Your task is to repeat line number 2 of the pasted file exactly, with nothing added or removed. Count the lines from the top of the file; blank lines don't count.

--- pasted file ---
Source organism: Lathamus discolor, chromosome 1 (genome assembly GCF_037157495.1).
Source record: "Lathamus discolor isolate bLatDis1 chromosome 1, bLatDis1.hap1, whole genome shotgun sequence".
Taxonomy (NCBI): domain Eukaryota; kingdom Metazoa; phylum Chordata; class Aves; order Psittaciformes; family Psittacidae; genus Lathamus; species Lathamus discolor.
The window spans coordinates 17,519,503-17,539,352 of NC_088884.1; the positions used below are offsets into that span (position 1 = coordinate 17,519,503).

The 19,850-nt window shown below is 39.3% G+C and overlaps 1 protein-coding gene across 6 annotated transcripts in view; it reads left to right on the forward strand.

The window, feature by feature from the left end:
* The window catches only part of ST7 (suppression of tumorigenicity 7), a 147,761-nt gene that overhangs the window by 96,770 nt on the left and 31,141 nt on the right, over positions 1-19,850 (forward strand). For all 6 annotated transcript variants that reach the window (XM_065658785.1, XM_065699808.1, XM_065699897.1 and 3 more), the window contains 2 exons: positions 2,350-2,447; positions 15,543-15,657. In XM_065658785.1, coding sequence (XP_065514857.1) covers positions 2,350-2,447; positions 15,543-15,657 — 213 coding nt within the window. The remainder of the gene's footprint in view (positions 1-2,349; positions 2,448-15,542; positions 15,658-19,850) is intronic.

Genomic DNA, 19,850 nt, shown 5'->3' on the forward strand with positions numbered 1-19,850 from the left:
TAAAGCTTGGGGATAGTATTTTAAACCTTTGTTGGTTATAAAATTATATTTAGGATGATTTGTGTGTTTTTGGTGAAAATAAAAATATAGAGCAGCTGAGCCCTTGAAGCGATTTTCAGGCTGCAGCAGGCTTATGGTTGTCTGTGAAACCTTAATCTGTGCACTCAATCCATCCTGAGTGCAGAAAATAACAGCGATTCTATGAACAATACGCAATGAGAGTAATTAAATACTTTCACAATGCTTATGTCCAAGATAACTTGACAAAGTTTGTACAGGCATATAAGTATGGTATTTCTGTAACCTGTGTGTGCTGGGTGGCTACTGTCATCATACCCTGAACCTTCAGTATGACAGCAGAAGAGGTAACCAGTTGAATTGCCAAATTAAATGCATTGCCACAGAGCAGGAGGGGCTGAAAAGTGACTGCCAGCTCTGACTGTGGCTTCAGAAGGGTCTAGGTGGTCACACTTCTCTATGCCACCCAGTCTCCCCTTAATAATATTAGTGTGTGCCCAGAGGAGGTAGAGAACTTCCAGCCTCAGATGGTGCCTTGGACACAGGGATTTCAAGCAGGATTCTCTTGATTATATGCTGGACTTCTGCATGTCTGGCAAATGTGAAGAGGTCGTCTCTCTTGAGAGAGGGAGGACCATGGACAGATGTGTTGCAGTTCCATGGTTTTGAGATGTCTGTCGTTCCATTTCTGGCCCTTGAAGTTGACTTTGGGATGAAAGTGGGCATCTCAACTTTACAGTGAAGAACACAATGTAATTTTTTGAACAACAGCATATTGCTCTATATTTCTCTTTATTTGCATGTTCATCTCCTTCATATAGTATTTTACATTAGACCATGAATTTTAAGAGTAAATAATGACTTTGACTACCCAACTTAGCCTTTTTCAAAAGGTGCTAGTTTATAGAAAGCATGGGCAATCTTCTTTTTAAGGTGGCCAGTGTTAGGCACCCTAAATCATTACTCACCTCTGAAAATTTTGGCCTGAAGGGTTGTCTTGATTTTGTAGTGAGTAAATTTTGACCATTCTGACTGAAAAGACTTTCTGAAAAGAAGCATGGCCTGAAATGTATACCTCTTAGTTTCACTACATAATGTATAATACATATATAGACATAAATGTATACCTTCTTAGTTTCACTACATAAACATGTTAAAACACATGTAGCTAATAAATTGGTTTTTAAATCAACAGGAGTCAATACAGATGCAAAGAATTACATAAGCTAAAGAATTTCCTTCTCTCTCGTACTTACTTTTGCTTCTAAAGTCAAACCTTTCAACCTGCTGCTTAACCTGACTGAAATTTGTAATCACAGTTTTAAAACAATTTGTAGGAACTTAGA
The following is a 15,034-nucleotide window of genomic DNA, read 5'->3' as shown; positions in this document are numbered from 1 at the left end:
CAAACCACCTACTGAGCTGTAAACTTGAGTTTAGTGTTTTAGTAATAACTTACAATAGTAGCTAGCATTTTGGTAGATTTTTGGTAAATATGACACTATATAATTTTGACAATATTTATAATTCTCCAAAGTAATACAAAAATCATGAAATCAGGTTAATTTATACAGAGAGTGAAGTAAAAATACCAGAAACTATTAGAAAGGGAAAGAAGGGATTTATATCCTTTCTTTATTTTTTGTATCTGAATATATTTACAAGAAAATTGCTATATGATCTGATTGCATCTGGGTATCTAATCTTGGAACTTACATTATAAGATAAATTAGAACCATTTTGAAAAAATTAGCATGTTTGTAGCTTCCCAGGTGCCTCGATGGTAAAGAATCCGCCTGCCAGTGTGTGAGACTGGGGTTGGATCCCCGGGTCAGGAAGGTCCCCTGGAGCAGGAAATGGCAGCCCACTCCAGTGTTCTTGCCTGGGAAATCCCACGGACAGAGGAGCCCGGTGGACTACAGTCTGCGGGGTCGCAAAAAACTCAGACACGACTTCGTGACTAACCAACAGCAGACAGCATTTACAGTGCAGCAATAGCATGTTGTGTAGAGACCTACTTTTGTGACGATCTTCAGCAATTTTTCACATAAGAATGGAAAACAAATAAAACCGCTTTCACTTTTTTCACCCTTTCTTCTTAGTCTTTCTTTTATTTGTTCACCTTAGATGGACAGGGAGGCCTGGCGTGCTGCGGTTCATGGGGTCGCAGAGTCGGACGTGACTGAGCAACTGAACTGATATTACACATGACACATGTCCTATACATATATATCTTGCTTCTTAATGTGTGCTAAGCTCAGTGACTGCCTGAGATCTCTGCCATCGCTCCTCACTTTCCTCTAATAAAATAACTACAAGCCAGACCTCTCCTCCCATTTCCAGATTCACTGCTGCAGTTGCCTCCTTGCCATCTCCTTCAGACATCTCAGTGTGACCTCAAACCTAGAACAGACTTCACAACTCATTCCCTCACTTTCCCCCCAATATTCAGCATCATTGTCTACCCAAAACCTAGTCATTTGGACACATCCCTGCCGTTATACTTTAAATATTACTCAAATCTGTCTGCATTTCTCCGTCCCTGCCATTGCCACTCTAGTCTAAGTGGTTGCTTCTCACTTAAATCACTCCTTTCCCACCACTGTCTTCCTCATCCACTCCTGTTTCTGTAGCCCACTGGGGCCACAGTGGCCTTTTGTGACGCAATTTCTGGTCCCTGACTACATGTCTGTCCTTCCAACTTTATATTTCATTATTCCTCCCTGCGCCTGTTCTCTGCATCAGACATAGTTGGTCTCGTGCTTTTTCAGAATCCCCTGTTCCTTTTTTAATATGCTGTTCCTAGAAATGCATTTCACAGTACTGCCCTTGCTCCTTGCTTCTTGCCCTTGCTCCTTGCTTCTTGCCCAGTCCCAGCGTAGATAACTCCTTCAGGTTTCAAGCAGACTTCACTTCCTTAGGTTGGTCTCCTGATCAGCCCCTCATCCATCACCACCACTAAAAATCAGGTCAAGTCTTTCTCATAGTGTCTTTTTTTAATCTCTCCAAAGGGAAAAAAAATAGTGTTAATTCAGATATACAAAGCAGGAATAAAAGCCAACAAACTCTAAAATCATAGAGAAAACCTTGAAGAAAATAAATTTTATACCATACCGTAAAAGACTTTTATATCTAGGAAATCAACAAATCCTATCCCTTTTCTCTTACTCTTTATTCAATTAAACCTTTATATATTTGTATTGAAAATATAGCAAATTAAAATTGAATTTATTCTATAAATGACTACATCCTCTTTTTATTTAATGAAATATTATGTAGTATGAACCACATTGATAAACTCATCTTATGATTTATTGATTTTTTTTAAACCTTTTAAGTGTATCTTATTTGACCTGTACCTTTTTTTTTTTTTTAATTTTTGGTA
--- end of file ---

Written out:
Source record: "Lathamus discolor isolate bLatDis1 chromosome 1, bLatDis1.hap1, whole genome shotgun sequence".